Working at the Treasury frankly sounds kind of boring, which may explain why a number of employees allegedly spiced up their lives with golf, prostitutes and drunken altercations at football games. Internal documents from the U.S. Department of the Treasury show that not everyone on the payroll is exactly squeaky clean. The documents offer details of various allegations against Treasury employees in recent years, as well as the results of probes into those allegations by the Treasury's Office of Inspector General. The documents come by way of the site Government Attic , which regularly posts the results of Freedom of Information Act requests.
The federal government collects taxes in order to finance various public services. As policymakers and citizens weigh key decisions about revenues and expenditures, it is instructive to examine what the government does with the money it collects. In fiscal year 2011, the federal government spent $3.6 trillion, amounting to 24 percent of the nation's Gross Domestic Product (GDP).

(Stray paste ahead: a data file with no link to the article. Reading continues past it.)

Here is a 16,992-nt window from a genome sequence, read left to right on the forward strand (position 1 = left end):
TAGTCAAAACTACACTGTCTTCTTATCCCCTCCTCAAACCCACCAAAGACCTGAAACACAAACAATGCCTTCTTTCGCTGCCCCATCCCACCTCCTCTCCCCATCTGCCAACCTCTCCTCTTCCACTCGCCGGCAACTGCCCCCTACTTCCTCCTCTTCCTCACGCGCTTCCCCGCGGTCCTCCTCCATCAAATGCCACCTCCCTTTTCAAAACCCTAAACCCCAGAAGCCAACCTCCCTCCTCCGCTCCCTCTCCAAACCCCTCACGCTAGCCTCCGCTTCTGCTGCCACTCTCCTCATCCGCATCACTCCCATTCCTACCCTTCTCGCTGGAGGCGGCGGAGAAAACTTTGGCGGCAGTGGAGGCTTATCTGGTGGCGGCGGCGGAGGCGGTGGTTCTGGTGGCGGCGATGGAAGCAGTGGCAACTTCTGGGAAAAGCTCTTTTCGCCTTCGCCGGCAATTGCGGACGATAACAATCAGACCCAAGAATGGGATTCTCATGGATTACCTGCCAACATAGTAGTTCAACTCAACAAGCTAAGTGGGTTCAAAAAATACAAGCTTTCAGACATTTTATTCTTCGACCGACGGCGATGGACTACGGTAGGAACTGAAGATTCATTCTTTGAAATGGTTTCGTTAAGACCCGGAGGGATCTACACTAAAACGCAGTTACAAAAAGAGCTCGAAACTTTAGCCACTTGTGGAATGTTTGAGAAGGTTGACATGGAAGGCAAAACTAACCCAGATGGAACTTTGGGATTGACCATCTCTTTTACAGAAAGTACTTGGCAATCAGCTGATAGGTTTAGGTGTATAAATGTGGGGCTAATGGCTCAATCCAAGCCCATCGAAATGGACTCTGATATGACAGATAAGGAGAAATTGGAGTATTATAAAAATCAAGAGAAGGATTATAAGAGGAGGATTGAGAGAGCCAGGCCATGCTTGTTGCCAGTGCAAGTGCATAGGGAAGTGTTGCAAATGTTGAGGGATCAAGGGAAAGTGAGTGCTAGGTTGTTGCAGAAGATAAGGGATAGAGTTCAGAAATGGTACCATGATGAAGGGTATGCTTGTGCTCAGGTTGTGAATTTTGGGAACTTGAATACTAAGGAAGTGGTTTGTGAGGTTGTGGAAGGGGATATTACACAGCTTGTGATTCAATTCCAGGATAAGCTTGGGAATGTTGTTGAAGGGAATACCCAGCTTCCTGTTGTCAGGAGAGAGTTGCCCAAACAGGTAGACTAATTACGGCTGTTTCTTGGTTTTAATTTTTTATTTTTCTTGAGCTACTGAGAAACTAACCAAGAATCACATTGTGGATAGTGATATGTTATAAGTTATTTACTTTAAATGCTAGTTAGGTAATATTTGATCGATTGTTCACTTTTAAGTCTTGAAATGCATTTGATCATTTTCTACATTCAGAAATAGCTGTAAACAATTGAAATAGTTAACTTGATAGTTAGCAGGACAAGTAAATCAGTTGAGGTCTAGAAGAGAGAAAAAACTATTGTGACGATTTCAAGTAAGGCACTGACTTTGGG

According to a recent report by Clear Capital, “The nation’s home prices rebounded with quarterly and yearly gains of 1.7%.” The Home Data Index (HDI) report, which was released on July 10, shows that “Regional performance improved across the board”, and that “Home price forecast through 2012 shows continued growth for the nation…” Hooray!
Lost in the Supreme media chatter last week: a disturbing ruling in Knox vs. SEIU Local 1000 that restricts labor unions from directing collected dues toward political causes. There’s no similar limit on corporations, naturally – yet another indication that the power and status of modern unions is waning, especially when compared to the unbridled influence of Corporate America. With a sharp decline in union membership, a legion of new enemies, and a series of legal and legislative setbacks, can unions rebound and once again act strongly in the interest of ordinary workers?
Before any problem can be fixed it must first be acknowledged. The jobs crisis stays in the shadows, out of mind, and consequently unaddressed. This is allowed to happen because those in power – Republicans and Democrats – both have political reasons to remain silent. When the jobs crisis is discussed, the word “crisis” is seldom used, and the conversation is conducted with hushed tones and minimizing vocabulary. Therefore, when the monthly national jobs report was announced for June, there was quiet grumbling instead of passionate oratory; passivity instead of mobilization and action. In the last three months the country added an average of 75,000 jobs a month.